Top 5 latin boogaloo albums

This week, Mark embarks on a journey of musical discovery, with Oliver Wang, co-host of the Heat Rocks podcast. If you’re not familiar with latin boogaloo, it’s time to get acquainted.

Oliver loves this fusion of more traditional latin melodies — with complex chords and meandering melodies — and the growing soul music movement, prevalent in 1960s New York, not just because of its inherently physical nature — this stuff just makes you wanna move — but because of what it teaches us about the culture at the time.

Just as a previous generation of immigrants embarked on a cultural exchange with the US and established themselves as the kings and queens of mambo and cha-cha-cha, so a new wave of second-generation American-raised Puerto Ricans, Cubans and Dominicans (to name a few) brought their musical heritage and mashed it up with the popular doo-wop and early R&B styles of the day.

Latin boogaloo wasn’t a lauded genre by purists, who saw it as a bit of a debasement of the complex and intricate style they were used to. It’s a story as old as time.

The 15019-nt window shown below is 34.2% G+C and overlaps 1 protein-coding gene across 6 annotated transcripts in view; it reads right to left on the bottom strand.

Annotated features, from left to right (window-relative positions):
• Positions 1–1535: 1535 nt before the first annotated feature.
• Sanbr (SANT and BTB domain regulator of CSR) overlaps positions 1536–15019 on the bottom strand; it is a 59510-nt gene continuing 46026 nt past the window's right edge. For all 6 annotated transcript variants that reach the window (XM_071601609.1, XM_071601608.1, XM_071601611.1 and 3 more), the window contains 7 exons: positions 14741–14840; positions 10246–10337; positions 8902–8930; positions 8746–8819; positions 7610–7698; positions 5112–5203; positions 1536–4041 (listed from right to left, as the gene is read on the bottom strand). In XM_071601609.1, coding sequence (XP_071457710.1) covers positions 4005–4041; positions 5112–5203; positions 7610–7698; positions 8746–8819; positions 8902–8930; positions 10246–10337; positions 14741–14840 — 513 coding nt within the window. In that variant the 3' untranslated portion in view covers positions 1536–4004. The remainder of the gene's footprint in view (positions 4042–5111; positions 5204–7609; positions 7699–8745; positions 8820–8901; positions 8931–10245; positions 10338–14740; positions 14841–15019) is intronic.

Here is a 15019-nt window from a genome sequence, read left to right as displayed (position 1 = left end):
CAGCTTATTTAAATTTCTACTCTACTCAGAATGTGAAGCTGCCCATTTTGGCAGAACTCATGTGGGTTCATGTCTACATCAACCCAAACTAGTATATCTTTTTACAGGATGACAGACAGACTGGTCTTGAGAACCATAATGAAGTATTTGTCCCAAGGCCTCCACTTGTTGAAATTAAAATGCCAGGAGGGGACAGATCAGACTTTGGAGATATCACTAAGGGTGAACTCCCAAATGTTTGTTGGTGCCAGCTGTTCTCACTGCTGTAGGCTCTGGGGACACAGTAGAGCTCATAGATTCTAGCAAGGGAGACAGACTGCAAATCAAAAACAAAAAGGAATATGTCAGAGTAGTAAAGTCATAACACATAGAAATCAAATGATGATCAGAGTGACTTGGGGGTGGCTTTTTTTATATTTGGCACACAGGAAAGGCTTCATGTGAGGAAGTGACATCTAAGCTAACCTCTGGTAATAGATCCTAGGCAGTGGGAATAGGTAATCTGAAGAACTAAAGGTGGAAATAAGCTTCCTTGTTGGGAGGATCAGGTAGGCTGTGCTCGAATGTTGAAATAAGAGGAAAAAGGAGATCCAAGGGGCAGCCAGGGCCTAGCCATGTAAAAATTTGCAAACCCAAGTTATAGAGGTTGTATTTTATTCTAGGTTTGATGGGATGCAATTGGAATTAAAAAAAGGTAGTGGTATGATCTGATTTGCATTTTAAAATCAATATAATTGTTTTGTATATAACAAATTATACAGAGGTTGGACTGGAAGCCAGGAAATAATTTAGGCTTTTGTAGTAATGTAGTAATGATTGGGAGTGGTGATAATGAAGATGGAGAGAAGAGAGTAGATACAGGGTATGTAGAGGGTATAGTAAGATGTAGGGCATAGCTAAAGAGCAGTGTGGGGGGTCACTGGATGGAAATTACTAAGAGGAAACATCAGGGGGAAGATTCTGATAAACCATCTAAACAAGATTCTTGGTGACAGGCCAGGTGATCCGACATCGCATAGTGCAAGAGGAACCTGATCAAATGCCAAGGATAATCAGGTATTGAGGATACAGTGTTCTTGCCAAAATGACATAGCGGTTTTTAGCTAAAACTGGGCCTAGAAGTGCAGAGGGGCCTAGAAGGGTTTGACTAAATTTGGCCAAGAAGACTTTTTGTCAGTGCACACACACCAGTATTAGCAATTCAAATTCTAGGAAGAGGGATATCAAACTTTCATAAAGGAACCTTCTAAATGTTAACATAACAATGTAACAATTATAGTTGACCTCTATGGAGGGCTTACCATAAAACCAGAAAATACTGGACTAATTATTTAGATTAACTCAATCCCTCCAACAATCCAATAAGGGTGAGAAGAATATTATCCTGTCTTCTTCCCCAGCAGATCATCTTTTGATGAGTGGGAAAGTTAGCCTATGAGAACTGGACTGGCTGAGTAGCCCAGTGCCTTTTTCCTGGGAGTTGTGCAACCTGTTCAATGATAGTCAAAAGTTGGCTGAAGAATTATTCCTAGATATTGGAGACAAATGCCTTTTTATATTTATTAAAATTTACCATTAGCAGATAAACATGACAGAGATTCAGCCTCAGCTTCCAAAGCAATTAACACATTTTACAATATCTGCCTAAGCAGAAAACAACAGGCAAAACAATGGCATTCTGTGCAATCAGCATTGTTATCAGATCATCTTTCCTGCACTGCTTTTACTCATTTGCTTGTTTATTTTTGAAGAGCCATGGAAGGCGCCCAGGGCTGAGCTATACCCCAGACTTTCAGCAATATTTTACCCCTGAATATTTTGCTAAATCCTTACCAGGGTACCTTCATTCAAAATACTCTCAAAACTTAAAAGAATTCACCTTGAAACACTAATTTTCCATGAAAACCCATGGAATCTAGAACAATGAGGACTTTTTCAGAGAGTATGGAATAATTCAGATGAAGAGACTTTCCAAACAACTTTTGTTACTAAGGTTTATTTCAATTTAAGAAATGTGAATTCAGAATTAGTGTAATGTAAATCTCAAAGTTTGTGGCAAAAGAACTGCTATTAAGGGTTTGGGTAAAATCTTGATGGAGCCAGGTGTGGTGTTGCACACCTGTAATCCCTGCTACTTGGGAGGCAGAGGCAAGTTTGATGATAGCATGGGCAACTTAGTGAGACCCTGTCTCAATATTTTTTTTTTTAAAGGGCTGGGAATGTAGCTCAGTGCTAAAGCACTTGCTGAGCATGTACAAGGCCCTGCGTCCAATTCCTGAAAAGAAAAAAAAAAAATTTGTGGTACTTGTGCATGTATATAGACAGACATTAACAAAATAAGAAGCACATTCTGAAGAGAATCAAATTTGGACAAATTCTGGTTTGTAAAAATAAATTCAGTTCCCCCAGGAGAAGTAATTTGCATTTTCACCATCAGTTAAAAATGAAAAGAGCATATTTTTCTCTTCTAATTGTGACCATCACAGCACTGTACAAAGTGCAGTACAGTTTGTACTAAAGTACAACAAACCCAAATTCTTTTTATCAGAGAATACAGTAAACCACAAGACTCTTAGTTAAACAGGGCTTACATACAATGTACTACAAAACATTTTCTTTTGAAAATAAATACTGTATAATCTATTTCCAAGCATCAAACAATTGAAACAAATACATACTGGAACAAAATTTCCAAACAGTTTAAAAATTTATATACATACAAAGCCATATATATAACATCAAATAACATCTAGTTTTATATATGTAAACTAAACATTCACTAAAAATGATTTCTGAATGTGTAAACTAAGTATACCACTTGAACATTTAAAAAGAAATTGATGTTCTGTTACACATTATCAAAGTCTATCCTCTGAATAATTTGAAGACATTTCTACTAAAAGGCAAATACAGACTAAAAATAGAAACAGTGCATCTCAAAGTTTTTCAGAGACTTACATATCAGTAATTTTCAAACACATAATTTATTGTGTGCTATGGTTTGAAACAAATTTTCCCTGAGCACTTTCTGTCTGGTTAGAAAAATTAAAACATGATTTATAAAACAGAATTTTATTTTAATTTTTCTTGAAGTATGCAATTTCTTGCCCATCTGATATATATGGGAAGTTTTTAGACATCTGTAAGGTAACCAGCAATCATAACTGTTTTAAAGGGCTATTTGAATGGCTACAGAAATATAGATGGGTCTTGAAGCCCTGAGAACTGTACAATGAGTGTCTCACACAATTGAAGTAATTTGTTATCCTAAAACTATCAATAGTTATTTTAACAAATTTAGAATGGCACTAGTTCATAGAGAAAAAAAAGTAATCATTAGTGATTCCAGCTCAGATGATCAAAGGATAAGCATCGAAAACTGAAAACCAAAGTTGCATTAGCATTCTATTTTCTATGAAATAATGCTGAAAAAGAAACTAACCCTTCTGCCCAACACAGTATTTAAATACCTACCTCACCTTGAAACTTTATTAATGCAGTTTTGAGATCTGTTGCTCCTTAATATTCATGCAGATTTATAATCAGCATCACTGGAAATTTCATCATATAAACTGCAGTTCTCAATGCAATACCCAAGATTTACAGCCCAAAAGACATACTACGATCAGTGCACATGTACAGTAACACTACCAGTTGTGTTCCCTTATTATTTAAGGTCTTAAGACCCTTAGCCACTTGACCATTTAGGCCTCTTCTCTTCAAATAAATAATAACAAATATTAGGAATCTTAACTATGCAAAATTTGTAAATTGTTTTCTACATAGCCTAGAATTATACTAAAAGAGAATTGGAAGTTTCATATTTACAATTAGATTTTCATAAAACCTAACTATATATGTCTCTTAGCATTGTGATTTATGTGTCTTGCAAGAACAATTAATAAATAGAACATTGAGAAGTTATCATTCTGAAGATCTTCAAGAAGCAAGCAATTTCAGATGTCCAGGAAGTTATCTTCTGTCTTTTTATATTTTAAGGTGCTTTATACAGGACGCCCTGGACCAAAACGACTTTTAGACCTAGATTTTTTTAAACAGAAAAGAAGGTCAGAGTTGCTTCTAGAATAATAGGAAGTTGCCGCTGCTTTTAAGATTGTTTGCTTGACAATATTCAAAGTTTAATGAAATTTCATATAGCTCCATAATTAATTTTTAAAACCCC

• (00:00) - Introduction
  • (06:10) - Bubble-gum boogaloo
  • (15:20) - Heat Rocks
  • (19:14) - Oliver’s pick: Gypsy Woman, by Joe Bataan
  • (23:00) - Mark’s pick: Ali Baba, by Louie Ramirez
  • (26:34) - Oliver’s pick: I Like it Like That, by Pete Rodríguez
  • (27:20) - Oliver’s pick: Wanted Dead or Alive, by the Joe Cuba Sextette
  • (29:40) - Mark’s pick: Watermelon Man!, by Mongo Santamaria
  • (33:08) - Oliver’s pick: Acid, by Ray Barretto
  • (37:18) - Mark’s pick: Laberinto de Pasiones, by La Lupe
  • (40:50) - Oliver’s pick: My Latin Soul, by Bobby Matos and the Combo Conquistadores
  • (43:22) - Mark’s pick: At the Party, by Hector Rivera
  • (45:16) - Honourable mentions
  • (47:34) - Building the final list
  • (49:32) - More honourable mentions
  • (52:20) - Goodbyes

To follow our Spotify playlist, full of all the songs we mention, sign up to Extra Envy, our free newsletter. It’s the perfect antidote to the encroaching autumn (the playlist, not the newsletter).

As we recorded, Heat Rocks, the podcast he hosts with music supervisor Morgan Rhodes, was celebrating their 100th episode. You can, and absolutely should, check it out. You can follow Oliver on Twitter and on Instagram, and read his long-running music blog. All of his links can also be found on his website.

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